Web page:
Obituary for Miguel Angel Arcones
Written in memory of Miguel by Evarist Giné, David Mason, Francisco Samaniego and Anton Schick: Miguel Angel Arcones, 46, Professor of Mathematical Sciences at Binghamton University, died on December 30, 2009, after a long battle with cancer. A native of Segovia, Spain, Arcones began his graduate studies in the US in 1987 and earned his PhD in 1991 from the CUNY, working with Evarist Giné. After several postdoctoral appointments, Miguel joined the faculty of Binghamton University in 1998. In spite of periods of illness and hospitalization, he carried out his duties as a teacher and scholar with determination and grace, and he distinguished himself in both. He was well known for the depth and breadth of his research and was an elected member of the ISI and a Fellow of the IMS. He was highly appreciated by his students for his passion for the discipline and for his devotion to their learning. While serving as a Wylie Instructor at the University of Utah early in his career, he received an outstanding instructor award. Later, he enthusiastically served as the faculty mentor of the Mathematics Club at Binghamton University. He was the driving force behind the establishment of a thriving actuarial degree program at BU.

Miguel's research interests and achievements were impressive, both broad in range and marked by conceptual and technical sophistication. His work in Probability Theory includes notable contributions to the theory of U-processes, limit theory under dependence conditions and large deviations theory. Particularly influential were his series of papers published in 1993-4 on the asymptotic theory of U processes, his celebrated 1994 paper on the limit distribution of functionals of stationary sequences of Gaussian vectors and his definitive treatment, in 2003-4, of the large deviation principle for stochastic processes. His work in Mathematical Statistics was equally broad, including contributions to bootstrap theory, the asymptotics of U-Statistics and M-estimators, the Bahadur-Kiefer representation in a wide array of statistical contexts and order-restricted inference in Reliability. His contributions to the theory of U-statistics, beginning with his 1992 Annals of Statistics paper on bootstrapping U-Statistics, and including subsequent papers on large deviations, inequalities, the LLN, the CLT and the LIL for U-Statistics, were especially notable. He also wrote a diverse stream of research papers M-estimator asymptotics. His contributions to reliability were focused on constrained estimation of a survival function. His work on estimation under a uniform stochastic ordering constraint appeared in the AoS in 2000, and his work on estimation under a "stochastic precedence" constraint was published in JASA in 2002.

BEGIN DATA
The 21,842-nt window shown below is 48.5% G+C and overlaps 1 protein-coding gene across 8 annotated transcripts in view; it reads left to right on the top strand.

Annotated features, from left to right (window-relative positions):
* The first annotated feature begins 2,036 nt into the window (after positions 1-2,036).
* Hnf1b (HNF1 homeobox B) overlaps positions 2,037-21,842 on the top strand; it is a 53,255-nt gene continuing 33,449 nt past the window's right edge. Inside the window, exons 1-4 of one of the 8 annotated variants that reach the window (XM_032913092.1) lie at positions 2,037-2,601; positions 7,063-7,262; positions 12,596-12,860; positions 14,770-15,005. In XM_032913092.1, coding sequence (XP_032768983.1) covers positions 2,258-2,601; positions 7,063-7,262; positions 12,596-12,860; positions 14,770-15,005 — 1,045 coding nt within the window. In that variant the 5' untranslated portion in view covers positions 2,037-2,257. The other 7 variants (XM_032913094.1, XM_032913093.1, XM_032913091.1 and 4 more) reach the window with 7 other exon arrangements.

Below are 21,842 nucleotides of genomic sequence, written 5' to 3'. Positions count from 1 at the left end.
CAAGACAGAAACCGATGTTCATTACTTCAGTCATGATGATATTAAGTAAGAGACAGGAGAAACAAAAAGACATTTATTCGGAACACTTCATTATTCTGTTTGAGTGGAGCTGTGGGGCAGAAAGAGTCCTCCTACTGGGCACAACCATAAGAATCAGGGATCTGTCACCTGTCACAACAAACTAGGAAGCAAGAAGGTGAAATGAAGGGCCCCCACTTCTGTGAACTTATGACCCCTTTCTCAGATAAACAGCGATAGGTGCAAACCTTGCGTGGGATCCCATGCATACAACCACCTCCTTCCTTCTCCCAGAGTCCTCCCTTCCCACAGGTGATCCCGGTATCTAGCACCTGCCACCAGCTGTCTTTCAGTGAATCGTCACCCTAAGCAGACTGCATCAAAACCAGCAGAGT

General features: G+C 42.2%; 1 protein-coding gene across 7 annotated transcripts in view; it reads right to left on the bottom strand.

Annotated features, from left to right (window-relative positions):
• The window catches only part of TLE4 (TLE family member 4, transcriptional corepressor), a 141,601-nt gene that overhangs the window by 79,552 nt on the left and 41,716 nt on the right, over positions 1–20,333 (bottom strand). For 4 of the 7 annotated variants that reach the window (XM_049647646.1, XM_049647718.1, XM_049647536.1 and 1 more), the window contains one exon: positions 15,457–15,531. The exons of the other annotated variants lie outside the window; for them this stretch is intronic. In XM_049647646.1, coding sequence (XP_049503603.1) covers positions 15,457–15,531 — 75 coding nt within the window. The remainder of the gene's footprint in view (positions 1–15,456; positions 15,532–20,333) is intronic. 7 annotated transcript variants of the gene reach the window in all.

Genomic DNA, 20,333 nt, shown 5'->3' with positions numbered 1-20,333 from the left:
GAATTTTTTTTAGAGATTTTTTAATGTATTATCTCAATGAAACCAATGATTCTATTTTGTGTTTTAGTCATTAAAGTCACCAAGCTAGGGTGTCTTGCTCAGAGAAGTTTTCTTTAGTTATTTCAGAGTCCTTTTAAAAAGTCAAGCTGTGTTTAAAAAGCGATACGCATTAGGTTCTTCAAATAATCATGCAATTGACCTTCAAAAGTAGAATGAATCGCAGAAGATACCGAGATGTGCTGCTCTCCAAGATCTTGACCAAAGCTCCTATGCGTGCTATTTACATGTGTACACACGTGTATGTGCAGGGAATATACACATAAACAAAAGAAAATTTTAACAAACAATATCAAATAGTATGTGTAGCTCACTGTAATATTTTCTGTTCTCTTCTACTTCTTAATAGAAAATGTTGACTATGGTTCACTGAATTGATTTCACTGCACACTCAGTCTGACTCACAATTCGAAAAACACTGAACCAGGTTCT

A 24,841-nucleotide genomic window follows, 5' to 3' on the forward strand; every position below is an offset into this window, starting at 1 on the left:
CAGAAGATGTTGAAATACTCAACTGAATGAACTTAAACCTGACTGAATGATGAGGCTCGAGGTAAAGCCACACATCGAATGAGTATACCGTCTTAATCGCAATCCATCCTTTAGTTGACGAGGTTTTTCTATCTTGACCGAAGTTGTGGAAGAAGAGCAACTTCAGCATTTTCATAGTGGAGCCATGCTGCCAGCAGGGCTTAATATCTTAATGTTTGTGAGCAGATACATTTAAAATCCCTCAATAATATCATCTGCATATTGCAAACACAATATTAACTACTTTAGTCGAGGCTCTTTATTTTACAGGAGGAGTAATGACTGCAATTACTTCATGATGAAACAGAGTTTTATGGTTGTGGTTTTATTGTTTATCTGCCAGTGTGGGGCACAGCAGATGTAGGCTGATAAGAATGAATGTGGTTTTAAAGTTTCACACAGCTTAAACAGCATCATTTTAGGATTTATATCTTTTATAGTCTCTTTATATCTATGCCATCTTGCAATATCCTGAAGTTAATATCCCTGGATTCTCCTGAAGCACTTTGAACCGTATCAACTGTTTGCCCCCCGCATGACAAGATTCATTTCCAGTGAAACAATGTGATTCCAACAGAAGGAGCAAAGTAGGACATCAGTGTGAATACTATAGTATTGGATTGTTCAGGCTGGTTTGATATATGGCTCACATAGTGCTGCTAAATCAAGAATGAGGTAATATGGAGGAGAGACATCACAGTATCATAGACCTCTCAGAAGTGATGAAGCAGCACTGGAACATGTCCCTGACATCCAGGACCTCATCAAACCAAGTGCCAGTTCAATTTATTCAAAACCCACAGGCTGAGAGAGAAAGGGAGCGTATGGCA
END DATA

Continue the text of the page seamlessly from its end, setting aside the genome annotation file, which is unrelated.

For seven years, Miguel served as an Associate Editor for JASA's Theory and Methods Section. The Editors he served for will readily attest to the outstanding service he rendered in this capacity. His AE reports were, without exception, timely and thorough, always containing insightful commentary on the reviews he commissioned and always including an independent analysis that added value. Additional evidence of the generosity of his professional service is the fact that he published over 130 articles in Mathematical Reviews. He was the founding Editor of the International Journal of Statistics and Management Systems and nurtured the fledgling journal for its first four years. His high standards and breadth of expertise are readily apparent from the volumes of the IJSMS that he saw through to publication. He passed away just weeks after having participated in the search for his replacement.

Miguel Arcones was a gentle giant in the statistical sciences, shy and sometimes unnoticeable in social settings, yet animated, stimulating and highly creative in his professional interactions. To his research visitors, he was a warm and gracious host. His colleagues and collaborators will not soon forget his generous nature, the excitement that he felt and shared when thinking about research questions, his sense of humor and hearty laugh and the friendship that he offered so fully and sincerely. His premature passing is a great loss to our discipline. While his work will continue to influence students and researchers in Probability and Statistics for years to come, the role he played in the lives of his friends, students, colleagues and collaborators is irreplaceable. He is a man who left a strong positive imprint, both personally and professionally. May he rest in peace.
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